Let’s fast forward through school years and let me grow older. I danced my way through high school, college, and my 20’s, still overweight and gaining weight as I dealt with being on my own. As time went by, I danced less often. Some of that was shaped by working hard,and some shaped by internal self esteem struggles.What would I wear ? Would anyone want to dance with fat me ? I felt a lot of shame. You know how it goes. My life got full and busy. I would sometimes dance around the house. Sometimes I would go to friends’ parties and dance. In the 1980’s, a group of us would head into the city and hit Zorba The Buddha, a nightclub run by the followers of the Bhagwan Sri Rajneesh. We danced as a group mostly. Many years later, I attended an afternoon waltz class. We were taught a simple routine then had the opportunity to dance it, then change partners, on down the line. Early on, I partnered up with a man who was as least as inept at it as I was, coupled with a very domineering style. At one of our stumbling points, he stopped, gave me a fierce look, and said loudly, “ NO, you must do what I want you to do!!” Almost everyone in the class heard him and cringed. Um, hell no. That one comment triggered every single piece of anger I had towards men in general, and at that point in my life, it was a fair amount! For some time, memories of childhood sexual abuse had been revealing themselves and I was working to heal myself from some sexual trauma as a young adult. So, I gave him my opinion of his idea and moved away. My next partner happened to be the instructor, so I did better as it really does take two people to be good partners, and “leading” has nothing to do with telling your partner what to do. Later, I could totally laugh at what that * you fill in your own word for him* thought. He did not have any idea to whom he was talking. It still makes me chuckle. Poor man. Sadly, though, even while understanding he was incorrect, I took it in a little too deeply and so, it added to my growing belief that dancing was not for me, just as having a good partner ( on and off the dance floor) was impossible. Didn’t go back to that class!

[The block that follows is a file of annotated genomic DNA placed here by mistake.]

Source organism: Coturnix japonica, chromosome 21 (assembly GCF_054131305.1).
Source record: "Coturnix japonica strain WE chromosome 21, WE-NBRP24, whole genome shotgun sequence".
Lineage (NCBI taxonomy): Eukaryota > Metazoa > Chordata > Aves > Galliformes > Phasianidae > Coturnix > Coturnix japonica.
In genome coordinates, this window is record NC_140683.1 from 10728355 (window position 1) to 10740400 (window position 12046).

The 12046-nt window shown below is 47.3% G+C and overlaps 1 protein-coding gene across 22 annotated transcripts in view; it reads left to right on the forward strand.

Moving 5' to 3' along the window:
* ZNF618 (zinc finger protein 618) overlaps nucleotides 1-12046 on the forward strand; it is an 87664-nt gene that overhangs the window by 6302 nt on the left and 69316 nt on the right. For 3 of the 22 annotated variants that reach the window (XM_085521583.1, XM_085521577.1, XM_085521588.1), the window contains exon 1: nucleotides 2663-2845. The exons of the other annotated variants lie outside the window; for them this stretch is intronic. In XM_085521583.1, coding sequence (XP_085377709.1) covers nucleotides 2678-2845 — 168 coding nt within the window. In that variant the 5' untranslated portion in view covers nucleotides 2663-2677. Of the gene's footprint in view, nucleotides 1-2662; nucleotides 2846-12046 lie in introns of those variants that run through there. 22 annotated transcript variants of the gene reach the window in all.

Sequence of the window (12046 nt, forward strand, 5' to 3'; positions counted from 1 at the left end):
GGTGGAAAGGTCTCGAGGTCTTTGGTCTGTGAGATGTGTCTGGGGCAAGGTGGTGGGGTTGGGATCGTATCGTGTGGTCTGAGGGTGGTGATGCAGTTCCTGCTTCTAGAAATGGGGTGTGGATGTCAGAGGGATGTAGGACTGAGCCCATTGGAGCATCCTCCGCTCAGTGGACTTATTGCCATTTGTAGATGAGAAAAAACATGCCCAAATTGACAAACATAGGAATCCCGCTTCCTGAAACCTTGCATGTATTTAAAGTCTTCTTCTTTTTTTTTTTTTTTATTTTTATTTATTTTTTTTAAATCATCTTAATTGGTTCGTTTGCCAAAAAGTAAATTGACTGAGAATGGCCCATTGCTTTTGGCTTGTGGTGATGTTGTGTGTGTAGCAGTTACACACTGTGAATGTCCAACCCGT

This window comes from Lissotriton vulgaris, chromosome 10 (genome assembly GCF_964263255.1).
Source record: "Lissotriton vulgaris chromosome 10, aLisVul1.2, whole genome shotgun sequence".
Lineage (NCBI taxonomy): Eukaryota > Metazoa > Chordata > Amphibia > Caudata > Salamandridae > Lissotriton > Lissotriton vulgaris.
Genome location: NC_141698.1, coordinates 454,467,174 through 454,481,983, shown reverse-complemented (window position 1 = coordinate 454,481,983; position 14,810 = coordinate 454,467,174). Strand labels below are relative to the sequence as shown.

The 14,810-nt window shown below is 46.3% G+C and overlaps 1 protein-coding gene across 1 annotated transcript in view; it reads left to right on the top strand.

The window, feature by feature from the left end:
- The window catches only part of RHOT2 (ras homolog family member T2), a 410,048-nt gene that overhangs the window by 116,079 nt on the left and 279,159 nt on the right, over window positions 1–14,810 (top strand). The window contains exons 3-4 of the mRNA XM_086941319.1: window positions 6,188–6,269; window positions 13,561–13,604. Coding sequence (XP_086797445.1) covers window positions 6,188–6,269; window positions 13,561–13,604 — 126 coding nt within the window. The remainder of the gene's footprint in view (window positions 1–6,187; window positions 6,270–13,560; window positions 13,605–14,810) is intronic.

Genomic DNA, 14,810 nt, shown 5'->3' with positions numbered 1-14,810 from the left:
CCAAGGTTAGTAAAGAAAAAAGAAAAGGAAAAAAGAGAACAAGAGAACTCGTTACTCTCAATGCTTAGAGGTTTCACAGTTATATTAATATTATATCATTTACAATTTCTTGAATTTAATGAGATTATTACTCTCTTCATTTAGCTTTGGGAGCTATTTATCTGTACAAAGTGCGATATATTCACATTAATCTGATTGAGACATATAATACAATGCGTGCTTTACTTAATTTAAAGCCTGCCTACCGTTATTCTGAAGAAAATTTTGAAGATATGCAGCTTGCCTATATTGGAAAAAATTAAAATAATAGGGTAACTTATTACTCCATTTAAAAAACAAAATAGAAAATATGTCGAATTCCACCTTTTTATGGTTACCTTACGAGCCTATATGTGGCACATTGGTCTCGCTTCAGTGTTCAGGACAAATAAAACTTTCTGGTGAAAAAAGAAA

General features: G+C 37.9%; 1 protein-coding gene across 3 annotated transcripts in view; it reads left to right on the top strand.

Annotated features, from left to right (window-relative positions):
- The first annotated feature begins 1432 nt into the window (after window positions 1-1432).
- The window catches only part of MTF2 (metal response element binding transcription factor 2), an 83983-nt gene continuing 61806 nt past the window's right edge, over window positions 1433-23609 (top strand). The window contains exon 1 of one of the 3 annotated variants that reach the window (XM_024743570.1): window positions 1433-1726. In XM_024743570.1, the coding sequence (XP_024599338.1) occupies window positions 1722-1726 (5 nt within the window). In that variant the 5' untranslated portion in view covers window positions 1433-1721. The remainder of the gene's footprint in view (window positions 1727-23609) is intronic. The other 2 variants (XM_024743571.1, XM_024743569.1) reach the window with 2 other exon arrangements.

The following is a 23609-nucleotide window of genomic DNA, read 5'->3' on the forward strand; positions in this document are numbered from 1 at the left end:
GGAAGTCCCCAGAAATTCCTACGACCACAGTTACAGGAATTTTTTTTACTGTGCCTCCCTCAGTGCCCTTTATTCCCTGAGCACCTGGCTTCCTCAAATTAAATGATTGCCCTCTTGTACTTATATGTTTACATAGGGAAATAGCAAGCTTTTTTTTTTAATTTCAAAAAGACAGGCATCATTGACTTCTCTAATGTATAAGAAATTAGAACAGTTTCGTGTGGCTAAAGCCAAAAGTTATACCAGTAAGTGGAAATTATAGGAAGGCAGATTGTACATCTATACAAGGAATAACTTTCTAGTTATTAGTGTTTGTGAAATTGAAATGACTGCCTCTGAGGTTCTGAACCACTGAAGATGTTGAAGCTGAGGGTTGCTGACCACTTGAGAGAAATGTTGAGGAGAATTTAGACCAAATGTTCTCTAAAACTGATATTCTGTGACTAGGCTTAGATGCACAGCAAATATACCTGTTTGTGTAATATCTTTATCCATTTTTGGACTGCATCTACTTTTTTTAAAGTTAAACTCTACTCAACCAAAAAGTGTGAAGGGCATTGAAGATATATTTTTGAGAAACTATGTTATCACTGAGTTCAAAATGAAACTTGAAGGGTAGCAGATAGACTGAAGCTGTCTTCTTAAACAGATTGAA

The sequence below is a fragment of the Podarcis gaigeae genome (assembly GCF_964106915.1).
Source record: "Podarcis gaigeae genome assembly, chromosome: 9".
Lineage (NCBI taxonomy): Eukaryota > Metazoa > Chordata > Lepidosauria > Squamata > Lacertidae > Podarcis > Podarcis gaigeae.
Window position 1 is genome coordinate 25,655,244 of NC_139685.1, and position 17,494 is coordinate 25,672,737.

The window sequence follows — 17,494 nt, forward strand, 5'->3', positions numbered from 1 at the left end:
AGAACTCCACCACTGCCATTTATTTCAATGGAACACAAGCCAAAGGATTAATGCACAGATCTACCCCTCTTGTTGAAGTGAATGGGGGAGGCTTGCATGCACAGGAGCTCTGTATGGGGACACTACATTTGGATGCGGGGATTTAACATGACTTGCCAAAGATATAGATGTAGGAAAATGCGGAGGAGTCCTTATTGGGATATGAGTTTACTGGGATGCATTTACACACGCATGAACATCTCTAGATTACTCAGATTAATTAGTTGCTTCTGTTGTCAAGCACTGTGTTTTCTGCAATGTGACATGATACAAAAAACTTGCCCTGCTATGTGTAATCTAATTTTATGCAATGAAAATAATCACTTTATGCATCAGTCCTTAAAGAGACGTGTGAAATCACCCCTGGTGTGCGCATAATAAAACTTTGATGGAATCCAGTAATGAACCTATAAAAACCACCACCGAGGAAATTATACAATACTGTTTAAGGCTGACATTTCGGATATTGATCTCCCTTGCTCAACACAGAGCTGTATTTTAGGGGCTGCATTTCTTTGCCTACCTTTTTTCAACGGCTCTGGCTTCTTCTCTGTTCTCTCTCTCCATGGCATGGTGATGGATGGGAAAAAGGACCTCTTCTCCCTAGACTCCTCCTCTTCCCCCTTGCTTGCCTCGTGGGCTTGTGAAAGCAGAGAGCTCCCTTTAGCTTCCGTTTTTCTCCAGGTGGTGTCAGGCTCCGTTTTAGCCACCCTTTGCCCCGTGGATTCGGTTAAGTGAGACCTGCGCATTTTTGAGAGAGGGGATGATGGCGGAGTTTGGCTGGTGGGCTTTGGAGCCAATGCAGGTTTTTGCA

For a long time now I have been a part of a spiritual community in which sacred dance has a central part. It is a ceremony and part of an ancient tradition. We dance our prayers into the Earth. In this simple yet profound dance step,we make room in the heart for love, joy, courage, and connection to our Ancestors. While laughter and joking also plays a big part as well, I was finding that my life had become more serious and narrow in focus, leaving less room for playful activities such as social dancing. I began to miss it. I also was almost out of hope that I would ever be in a relationship, that I would ever feel a man’s arms around me again. I have friends who are huggers, but i’m talking about feeling shelter in those arms and being twirled around the dance floor.
Let’s fast forward again to the last few months. Now, in my 60’s, I have given up “dieting”. I am comfortable with calling myself fat, though not always totally at peace with my size. I’m getting there.I love myself and my body with all that I am able to give. Through the regular encouragement of a dear friend who loves to dance, plus meeting up with some fabulous other women who love to dance, I was getting closer and closer to taking those steps on the dance floor. Having made a commitment in my artists’ group to open myself up to my creative self, and not so coincidentally meeting yet more people who love to dance, one day in I walked to an open,- “just bring yourself, it’s all about connecting your inner and outer worlds and your higher self through moving on the dance floor, don’t need a partner” – kind of place. I was so anxious. I could hear my heart pounding, and feel myself shaking. I immediately looked around, checking out the room. Yep, I’m the only fat one here. OK, I can do it. I gave myself permission to leave if I was too uncomfortable , got scared, or felt any “bad vibes”. I know the DJ, so I waved at him. I walked slowly across the room without looking at anyone, and found a corner with some space. I took a deep breath, turned so I couldn’t see very many people, and started to move. Stretching seemed like a good way to start, not quite dancing but practice for seeing if anyone stared at me. I mostly stayed in my little spot, letting myself move., sometimes with my eyes open, sometimes with them closed.